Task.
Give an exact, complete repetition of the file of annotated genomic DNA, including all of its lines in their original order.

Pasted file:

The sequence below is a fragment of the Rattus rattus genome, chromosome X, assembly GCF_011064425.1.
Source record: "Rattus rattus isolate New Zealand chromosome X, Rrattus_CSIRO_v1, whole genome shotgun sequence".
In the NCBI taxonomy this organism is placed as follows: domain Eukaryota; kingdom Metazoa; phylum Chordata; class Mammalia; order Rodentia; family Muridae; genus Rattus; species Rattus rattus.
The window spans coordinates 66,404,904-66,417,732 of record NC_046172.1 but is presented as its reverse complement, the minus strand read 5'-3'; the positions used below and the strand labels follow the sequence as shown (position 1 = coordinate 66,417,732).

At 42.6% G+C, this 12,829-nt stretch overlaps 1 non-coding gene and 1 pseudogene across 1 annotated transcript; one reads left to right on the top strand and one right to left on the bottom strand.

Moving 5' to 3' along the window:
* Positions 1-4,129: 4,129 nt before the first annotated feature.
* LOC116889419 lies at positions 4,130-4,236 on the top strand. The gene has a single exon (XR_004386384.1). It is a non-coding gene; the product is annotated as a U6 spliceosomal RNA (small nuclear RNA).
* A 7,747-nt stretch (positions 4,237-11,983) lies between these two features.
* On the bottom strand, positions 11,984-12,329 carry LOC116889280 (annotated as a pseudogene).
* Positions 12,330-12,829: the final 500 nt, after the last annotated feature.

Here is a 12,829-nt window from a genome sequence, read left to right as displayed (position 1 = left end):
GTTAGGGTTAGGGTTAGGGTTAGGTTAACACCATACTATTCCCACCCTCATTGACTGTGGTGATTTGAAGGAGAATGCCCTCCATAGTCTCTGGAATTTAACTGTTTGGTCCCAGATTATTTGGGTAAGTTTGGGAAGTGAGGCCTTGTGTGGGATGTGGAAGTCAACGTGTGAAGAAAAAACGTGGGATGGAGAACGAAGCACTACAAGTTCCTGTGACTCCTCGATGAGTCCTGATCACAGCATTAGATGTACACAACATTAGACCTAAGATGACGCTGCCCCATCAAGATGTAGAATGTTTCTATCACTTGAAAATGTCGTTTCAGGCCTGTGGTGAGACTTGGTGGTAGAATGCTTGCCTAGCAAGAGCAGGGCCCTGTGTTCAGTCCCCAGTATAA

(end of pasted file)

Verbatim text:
The sequence below is a fragment of the Rattus rattus genome, chromosome X, assembly GCF_011064425.1.
Source record: "Rattus rattus isolate New Zealand chromosome X, Rrattus_CSIRO_v1, whole genome shotgun sequence".
In the NCBI taxonomy this organism is placed as follows: domain Eukaryota; kingdom Metazoa; phylum Chordata; class Mammalia; order Rodentia; family Muridae; genus Rattus; species Rattus rattus.
The window spans coordinates 66,404,904-66,417,732 of record NC_046172.1 but is presented as its reverse complement, the minus strand read 5'-3'; the positions used below and the strand labels follow the sequence as shown (position 1 = coordinate 66,417,732).

At 42.6% G+C, this 12,829-nt stretch overlaps 1 non-coding gene and 1 pseudogene across 1 annotated transcript; one reads left to right on the top strand and one right to left on the bottom strand.

Moving 5' to 3' along the window:
* Positions 1-4,129: 4,129 nt before the first annotated feature.
* LOC116889419 lies at positions 4,130-4,236 on the top strand. The gene has a single exon (XR_004386384.1). It is a non-coding gene; the product is annotated as a U6 spliceosomal RNA (small nuclear RNA).
* A 7,747-nt stretch (positions 4,237-11,983) lies between these two features.
* On the bottom strand, positions 11,984-12,329 carry LOC116889280 (annotated as a pseudogene).
* Positions 12,330-12,829: the final 500 nt, after the last annotated feature.

Here is a 12,829-nt window from a genome sequence, read left to right as displayed (position 1 = left end):
GTTAGGGTTAGGGTTAGGGTTAGGTTAACACCATACTATTCCCACCCTCATTGACTGTGGTGATTTGAAGGAGAATGCCCTCCATAGTCTCTGGAATTTAACTGTTTGGTCCCAGATTATTTGGGTAAGTTTGGGAAGTGAGGCCTTGTGTGGGATGTGGAAGTCAACGTGTGAAGAAAAAACGTGGGATGGAGAACGAAGCACTACAAGTTCCTGTGACTCCTCGATGAGTCCTGATCACAGCATTAGATGTACACAACATTAGACCTAAGATGACGCTGCCCCATCAAGATGTAGAATGTTTCTATCACTTGAAAATGTCGTTTCAGGCCTGTGGTGAGACTTGGTGGTAGAATGCTTGCCTAGCAAGAGCAGGGCCCTGTGTTCAGTCCCCAGTATAA